Here are some more startling statistics: from 2020–21, 4.1% of US students who studied abroad identified as Black, 12.3% identified as Hispanic/Latino and .4% identified as American Indian/Alaska Native. The number for Black students has actually decreased from 2019, when it was 6.4%.
The system for how we approach diversity, equity and inclusion in travel is broken. It isn’t just getting these underrepresented students passports or increasing “representation” in images, ads or magazines. It isn’t just featuring the top Black restaurants in a city, or adding a #BlackLivesMatter or #StopAsianHate to social-media posts. It isn’t just starting an internship for Black students or even providing scholarships.
It is not just asking Black travelers for their (free!) “input” on your new DEI (Diversity, Equity and Inclusion) initiative, and it certainly isn’t expecting people to be endlessly grateful for these efforts.
Am I saying these things are useless, no point in trying, performative? Absolutely not – that can only be determined together with other factors. But they are ineffective if there is no action, no follow-through, no changing of power dynamics and, most certainly, no way to sustain and build off these efforts so that the power no longer lives with the privileged few in this space.
They will not work if those who sit in the executive and decision-making seats in places like the government, academia, travel brands and sectors like airlines, hotels, automobile and tourism do not change. This takes effort and work. The kind that is self-reflective, humbling and revolutionary.
“Not only are you able to explore new places by traveling, but you also discover so many things about yourself. Every trip I’ve ever taken has been such a learning experience for me, and I think it’s vital that everyone gets the chance to experience that. This all begins with passport equity and granting people of low-income the opportunity to explore this beautiful world we live in.” – Ryann, beGirl.world Global Scholars alumna
What you can do to be the change
Whew! This all seems overwhelming when it’s spelled out, doesn’t it? Almost impossible even. You may be asking yourself what can you do in the space of travel and passport equity.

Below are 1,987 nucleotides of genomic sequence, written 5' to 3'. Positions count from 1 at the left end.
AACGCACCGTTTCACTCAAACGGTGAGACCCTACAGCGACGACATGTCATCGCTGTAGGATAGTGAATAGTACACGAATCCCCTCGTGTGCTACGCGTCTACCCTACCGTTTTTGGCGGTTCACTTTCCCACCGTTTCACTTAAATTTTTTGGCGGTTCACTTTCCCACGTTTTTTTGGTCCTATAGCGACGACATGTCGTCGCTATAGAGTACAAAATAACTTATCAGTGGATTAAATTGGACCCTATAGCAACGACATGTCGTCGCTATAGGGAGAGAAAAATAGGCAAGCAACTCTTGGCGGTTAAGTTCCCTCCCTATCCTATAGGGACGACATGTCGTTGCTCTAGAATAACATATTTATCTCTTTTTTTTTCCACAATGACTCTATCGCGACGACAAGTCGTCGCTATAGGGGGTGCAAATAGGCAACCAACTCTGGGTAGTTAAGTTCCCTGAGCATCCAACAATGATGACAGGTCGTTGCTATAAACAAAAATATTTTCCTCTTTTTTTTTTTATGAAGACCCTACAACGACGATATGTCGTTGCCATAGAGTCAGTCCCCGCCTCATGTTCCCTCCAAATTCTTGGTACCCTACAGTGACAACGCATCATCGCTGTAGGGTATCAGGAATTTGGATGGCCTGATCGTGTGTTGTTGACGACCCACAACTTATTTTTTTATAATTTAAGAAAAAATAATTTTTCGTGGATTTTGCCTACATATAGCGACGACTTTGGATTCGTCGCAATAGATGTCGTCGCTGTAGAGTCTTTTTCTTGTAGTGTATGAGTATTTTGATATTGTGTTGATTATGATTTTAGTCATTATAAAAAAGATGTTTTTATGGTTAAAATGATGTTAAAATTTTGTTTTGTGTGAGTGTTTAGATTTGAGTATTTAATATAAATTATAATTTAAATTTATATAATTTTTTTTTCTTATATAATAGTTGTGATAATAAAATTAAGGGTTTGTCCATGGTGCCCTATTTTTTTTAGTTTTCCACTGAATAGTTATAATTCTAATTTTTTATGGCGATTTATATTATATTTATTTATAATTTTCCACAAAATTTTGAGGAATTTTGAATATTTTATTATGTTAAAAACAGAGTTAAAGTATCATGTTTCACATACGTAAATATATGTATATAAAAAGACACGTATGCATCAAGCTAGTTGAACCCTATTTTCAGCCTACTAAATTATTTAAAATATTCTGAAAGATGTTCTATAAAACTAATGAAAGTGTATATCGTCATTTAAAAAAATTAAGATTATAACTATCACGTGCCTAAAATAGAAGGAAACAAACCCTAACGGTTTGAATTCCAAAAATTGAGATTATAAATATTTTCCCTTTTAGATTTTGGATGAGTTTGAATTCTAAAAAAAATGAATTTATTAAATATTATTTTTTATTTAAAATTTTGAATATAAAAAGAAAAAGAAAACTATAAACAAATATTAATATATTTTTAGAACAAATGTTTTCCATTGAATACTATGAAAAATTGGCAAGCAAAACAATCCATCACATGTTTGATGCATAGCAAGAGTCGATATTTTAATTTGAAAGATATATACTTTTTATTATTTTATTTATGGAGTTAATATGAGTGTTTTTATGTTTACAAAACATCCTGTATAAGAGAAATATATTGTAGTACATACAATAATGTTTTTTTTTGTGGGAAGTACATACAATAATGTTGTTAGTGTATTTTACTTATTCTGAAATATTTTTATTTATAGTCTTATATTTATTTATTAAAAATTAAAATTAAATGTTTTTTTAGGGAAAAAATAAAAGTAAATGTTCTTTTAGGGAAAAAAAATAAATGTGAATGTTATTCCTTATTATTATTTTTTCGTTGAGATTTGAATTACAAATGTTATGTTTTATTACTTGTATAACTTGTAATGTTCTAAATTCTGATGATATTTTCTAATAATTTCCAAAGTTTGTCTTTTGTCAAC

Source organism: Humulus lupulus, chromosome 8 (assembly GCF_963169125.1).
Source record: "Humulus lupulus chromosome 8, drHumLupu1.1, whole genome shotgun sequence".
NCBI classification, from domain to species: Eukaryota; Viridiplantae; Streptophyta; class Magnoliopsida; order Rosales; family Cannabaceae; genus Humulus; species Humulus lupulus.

Ask yourself how can you contribute, even in your own small way. Not all of us have the power to create massive change – but one by one, collective actions can. Ask yourself how you can utilize your platform or privilege to expose others to travel.
- Can you help sponsor passports?
- Can you volunteer to take passport photos for teens in your neighborhood?
- Can you help create career opportunities for those who study abroad in your field?
- Are you working in the travel space? Can you create a position on your board for a young person, a poor person, a Black person, a disabled person that can give input as an equal member – not a token, but an equal?
- Can you teach others how to make money from travel?
There is always something you can do. And if you need help, I’m here!
Recently, beGirl.world Global Scholars partnered with Lonely Planet to provide 100 passports to Black girls in collaboration with on-the-ground local partners like Destination Liberation (Selma, AL), Horton’s Kids (Washington, DC) and Unlimited Potential (Baltimore, MD). It was a fun-filled day with creators, influencers and Lonely Planet staff focused on passport equity and using everything in our ability and power to fulfill our commitment to a future that reflects and includes us all.
We danced, tasted international foods, applied for passports (some parents applied, too!), had dynamic conversations, played games and girls left with candy from other countries and some Lonely Planet books, including a travel quiz and journal to keep developing their minds to manifest other worlds beyond their own.
It is our hope that these girls and many others who aren’t immediately afforded the privilege of travel will be the catalysts to a future that is rich and plentiful with opportunities for exploration. It’s on all of us to do what we need to do with what we have to see this through.
All of us.